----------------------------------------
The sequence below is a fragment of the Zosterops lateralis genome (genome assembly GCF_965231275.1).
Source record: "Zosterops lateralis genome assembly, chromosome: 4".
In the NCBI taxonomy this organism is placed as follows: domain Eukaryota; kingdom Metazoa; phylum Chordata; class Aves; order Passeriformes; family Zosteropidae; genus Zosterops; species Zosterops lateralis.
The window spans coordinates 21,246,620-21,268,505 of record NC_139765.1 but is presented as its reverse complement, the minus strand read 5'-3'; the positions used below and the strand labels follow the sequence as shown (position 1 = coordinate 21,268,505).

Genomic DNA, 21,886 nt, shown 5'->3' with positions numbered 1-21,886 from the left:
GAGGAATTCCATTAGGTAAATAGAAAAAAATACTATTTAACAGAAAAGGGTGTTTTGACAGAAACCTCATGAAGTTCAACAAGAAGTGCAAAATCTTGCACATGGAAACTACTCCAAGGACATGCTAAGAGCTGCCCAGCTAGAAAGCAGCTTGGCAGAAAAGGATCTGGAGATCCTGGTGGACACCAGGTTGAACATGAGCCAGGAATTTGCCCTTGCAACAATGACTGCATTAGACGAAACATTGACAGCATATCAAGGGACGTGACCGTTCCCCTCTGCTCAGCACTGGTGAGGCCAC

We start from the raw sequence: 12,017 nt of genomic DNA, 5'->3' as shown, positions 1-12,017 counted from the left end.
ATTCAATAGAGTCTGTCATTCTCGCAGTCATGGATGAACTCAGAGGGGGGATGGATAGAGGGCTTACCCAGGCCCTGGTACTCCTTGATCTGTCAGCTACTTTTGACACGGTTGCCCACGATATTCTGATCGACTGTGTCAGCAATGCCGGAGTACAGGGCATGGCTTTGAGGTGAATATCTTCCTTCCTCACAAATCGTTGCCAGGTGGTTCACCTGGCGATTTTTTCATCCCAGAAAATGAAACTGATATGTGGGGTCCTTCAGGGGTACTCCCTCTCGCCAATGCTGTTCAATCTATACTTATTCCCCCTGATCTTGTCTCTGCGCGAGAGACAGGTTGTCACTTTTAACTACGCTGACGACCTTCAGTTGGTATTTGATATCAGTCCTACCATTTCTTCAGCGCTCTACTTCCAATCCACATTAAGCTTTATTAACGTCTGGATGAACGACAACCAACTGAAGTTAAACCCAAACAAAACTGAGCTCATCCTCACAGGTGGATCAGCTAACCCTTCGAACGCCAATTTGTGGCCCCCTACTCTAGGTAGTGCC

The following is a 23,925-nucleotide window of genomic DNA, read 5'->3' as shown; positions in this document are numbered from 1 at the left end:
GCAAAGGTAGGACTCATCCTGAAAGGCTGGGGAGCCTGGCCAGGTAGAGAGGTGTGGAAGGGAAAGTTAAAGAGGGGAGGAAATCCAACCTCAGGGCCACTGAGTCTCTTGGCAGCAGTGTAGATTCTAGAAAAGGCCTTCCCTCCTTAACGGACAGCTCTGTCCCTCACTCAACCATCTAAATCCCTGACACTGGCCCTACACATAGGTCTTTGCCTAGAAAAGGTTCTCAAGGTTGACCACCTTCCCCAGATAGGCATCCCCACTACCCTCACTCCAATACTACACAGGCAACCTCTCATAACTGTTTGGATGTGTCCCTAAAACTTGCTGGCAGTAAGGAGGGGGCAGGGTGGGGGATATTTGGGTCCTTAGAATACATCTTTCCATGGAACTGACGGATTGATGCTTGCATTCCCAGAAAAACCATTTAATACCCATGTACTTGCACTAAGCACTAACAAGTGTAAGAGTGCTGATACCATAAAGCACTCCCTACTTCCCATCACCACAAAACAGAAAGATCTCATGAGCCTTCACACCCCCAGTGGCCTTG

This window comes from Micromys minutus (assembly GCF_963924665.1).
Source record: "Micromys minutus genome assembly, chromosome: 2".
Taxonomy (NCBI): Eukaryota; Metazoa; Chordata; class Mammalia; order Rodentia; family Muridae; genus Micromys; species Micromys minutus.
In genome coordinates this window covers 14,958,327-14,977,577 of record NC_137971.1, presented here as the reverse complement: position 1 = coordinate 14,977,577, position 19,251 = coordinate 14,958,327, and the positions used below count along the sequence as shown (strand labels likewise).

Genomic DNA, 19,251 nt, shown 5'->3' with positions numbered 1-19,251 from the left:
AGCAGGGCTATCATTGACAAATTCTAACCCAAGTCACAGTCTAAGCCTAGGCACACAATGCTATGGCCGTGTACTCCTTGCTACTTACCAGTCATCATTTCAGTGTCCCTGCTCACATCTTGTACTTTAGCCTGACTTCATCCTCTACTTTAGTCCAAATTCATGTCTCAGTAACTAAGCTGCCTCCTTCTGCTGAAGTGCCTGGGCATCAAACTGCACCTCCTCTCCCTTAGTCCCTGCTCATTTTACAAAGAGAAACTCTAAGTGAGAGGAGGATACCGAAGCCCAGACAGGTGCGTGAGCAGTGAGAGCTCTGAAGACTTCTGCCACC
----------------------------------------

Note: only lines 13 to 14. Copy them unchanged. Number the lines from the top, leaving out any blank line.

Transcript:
Taxonomy (NCBI): Eukaryota; Metazoa; Chordata; class Mammalia; order Rodentia; family Muridae; genus Micromys; species Micromys minutus.
In genome coordinates this window covers 14,958,327-14,977,577 of record NC_137971.1, presented here as the reverse complement: position 1 = coordinate 14,977,577, position 19,251 = coordinate 14,958,327, and the positions used below count along the sequence as shown (strand labels likewise).